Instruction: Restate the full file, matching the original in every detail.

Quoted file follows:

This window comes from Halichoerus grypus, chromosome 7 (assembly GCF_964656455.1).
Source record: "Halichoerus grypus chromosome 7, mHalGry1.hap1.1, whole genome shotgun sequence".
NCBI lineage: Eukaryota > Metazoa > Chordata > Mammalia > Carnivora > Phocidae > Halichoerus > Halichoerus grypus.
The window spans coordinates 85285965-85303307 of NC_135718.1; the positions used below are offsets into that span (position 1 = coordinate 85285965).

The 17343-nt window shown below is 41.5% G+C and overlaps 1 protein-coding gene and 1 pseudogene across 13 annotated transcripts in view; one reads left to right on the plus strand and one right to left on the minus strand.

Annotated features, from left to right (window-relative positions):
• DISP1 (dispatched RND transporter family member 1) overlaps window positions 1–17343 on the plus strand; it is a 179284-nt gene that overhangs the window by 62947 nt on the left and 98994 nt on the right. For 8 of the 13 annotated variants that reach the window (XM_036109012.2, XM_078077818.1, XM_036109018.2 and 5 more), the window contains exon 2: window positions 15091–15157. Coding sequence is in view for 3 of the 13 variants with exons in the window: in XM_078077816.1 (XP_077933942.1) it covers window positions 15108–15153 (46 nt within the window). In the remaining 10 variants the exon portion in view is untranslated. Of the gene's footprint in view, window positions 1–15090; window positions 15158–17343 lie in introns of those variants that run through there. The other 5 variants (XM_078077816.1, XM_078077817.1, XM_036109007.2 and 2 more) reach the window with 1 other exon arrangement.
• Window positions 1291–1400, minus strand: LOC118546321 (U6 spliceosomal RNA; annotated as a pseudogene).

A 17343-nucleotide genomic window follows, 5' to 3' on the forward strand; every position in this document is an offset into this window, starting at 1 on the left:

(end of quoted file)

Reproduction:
This window comes from Halichoerus grypus, chromosome 7 (assembly GCF_964656455.1).
Source record: "Halichoerus grypus chromosome 7, mHalGry1.hap1.1, whole genome shotgun sequence".
NCBI lineage: Eukaryota > Metazoa > Chordata > Mammalia > Carnivora > Phocidae > Halichoerus > Halichoerus grypus.
The window spans coordinates 85285965-85303307 of NC_135718.1; the positions used below are offsets into that span (position 1 = coordinate 85285965).

The 17343-nt window shown below is 41.5% G+C and overlaps 1 protein-coding gene and 1 pseudogene across 13 annotated transcripts in view; one reads left to right on the plus strand and one right to left on the minus strand.

Annotated features, from left to right (window-relative positions):
• DISP1 (dispatched RND transporter family member 1) overlaps window positions 1–17343 on the plus strand; it is a 179284-nt gene that overhangs the window by 62947 nt on the left and 98994 nt on the right. For 8 of the 13 annotated variants that reach the window (XM_036109012.2, XM_078077818.1, XM_036109018.2 and 5 more), the window contains exon 2: window positions 15091–15157. Coding sequence is in view for 3 of the 13 variants with exons in the window: in XM_078077816.1 (XP_077933942.1) it covers window positions 15108–15153 (46 nt within the window). In the remaining 10 variants the exon portion in view is untranslated. Of the gene's footprint in view, window positions 1–15090; window positions 15158–17343 lie in introns of those variants that run through there. The other 5 variants (XM_078077816.1, XM_078077817.1, XM_036109007.2 and 2 more) reach the window with 1 other exon arrangement.
• Window positions 1291–1400, minus strand: LOC118546321 (U6 spliceosomal RNA; annotated as a pseudogene).

A 17343-nucleotide genomic window follows, 5' to 3' on the forward strand; every position in this document is an offset into this window, starting at 1 on the left: